Grape glut threatens vineyards with ruin
Nick Squires in Sydney
A wine glut in Australia is so severe that a multimillion-dollar bailout is needed to protect hundreds of small vineyards from financial ruin, the industry has warned.
Years of over-planting of vines and recent bumper crops mean Australia is producing far more wine than it can sell. Up to 40 per cent of grape growers faced losing their livelihoods unless urgent action was taken, the head of Wine Grape Growers of Australia, Mark McKenzie, said yesterday.
'The people who can't find a home for their grapes have absolutely no income,' he said, adding that 15,000 hectares of vineyard - or 300,000 tonnes of grapes - needed to be taken 'out of the system' for the next two years.
The heads of Australia's six largest wine firms will hold a crisis summit in Melbourne tomorrow.
They will discuss imposing a compulsory levy on the industry to raise A$60 million to compensate growers for not picking their grapes for the next two years.
Another option is to spray grapes with a chemical agent which causes them to stop growing.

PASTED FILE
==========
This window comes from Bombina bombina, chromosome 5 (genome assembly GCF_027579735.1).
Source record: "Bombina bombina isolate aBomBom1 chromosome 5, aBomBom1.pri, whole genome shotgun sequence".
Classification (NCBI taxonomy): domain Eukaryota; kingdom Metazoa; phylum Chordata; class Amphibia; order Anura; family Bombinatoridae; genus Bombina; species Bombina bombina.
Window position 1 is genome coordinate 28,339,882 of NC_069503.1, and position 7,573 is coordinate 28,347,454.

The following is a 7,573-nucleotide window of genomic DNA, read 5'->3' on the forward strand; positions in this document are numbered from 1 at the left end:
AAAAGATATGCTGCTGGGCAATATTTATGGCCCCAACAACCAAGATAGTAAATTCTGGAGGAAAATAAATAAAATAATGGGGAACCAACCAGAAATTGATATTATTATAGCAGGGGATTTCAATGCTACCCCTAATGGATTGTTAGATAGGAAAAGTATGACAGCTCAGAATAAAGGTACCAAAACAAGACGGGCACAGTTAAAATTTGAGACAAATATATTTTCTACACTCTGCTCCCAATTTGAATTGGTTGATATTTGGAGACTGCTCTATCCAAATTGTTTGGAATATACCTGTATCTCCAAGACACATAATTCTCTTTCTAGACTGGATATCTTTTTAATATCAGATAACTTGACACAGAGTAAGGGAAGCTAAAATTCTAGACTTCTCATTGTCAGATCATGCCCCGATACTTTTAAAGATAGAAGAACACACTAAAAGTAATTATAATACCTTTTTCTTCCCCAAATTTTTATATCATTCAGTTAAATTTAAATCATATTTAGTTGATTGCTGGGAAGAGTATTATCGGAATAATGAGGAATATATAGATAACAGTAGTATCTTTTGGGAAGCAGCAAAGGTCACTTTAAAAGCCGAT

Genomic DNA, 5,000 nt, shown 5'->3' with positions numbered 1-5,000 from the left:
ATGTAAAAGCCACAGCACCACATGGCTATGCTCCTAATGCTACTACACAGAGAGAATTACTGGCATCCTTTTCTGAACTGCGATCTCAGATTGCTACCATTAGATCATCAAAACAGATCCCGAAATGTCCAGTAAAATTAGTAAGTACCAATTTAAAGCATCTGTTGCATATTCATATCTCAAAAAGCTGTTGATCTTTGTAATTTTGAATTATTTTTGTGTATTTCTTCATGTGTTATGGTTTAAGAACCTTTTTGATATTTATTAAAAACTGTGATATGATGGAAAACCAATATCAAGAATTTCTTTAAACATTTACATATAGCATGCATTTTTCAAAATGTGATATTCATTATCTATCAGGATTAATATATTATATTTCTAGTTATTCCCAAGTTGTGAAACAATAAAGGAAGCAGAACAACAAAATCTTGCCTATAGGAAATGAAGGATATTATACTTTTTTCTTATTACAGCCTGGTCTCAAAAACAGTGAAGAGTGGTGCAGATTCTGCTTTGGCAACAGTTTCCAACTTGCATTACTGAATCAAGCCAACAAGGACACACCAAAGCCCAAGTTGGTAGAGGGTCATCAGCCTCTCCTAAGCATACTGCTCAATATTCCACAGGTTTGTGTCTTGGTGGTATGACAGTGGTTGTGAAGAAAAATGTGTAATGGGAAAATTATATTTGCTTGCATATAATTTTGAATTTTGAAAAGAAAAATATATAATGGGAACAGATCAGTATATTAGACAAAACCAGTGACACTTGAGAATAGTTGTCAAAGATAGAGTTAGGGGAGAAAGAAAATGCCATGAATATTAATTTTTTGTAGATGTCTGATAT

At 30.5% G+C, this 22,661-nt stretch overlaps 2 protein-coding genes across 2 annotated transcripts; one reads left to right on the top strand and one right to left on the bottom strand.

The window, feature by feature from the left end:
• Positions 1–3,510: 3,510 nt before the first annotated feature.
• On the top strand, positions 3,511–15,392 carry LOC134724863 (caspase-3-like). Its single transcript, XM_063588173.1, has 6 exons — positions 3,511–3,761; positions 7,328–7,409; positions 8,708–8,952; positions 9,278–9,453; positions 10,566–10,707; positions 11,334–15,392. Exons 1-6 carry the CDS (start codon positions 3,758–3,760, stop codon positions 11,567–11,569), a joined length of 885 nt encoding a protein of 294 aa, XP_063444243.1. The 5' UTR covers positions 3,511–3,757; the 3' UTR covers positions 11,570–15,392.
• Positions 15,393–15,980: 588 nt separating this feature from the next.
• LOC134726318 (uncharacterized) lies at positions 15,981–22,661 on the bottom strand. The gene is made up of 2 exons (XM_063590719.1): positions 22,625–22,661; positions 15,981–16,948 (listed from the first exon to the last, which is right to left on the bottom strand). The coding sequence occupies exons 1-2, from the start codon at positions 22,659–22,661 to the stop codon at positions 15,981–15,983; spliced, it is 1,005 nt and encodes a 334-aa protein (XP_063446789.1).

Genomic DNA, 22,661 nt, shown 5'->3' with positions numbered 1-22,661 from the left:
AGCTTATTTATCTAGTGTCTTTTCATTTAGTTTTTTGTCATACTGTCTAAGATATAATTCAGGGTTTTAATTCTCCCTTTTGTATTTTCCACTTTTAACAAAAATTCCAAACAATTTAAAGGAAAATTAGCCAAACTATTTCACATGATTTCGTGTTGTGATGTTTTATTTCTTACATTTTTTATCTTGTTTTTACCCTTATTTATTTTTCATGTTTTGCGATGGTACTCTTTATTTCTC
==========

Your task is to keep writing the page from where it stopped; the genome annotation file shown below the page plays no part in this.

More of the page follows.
Prices offered by the big wine producing companies are so low that many vineyard owners say they do not even cover the cost of picking the fruit. The glut is expected to last for at least two years.
'There has been some very predatory activity, with buyers offering to take the grapes for a quarter of what they cost to grow,' Mr McKenzie said.
The crisis is affecting the country's best known wine regions, including the Hunter Valley in New South Wales, Margaret River in Western Australia and the Barossa Valley in South Australia.
But wine drinkers who expected the grape glut to bring down bottle prices would be disappointed, Mr McKenzie said.
'I think government intervention is the only way to save the industry,' Leo Pech, who has grown grapes in the Barossa Valley for 54 years, told ABC radio. He said he had never seen such severe oversupply.
The popularity of Australian wine in countries such as Britain and the US, coupled with generous government tax breaks, encouraged a craze for establishing new vineyards from the late 1990s.
The number of vineyards doubled in just three years and they have now started to bear fruit, creating oversupply. To use all its excess grapes Australia would have to increase its wine sales by 40 per cent, an almost impossible task, analysts said.
The government is investing about A$10 million (HK$57.5 million) a year promoting Australian wine globally.
Australia exports about 40 per cent of its wine to Britain, with another 30 per cent going to the US.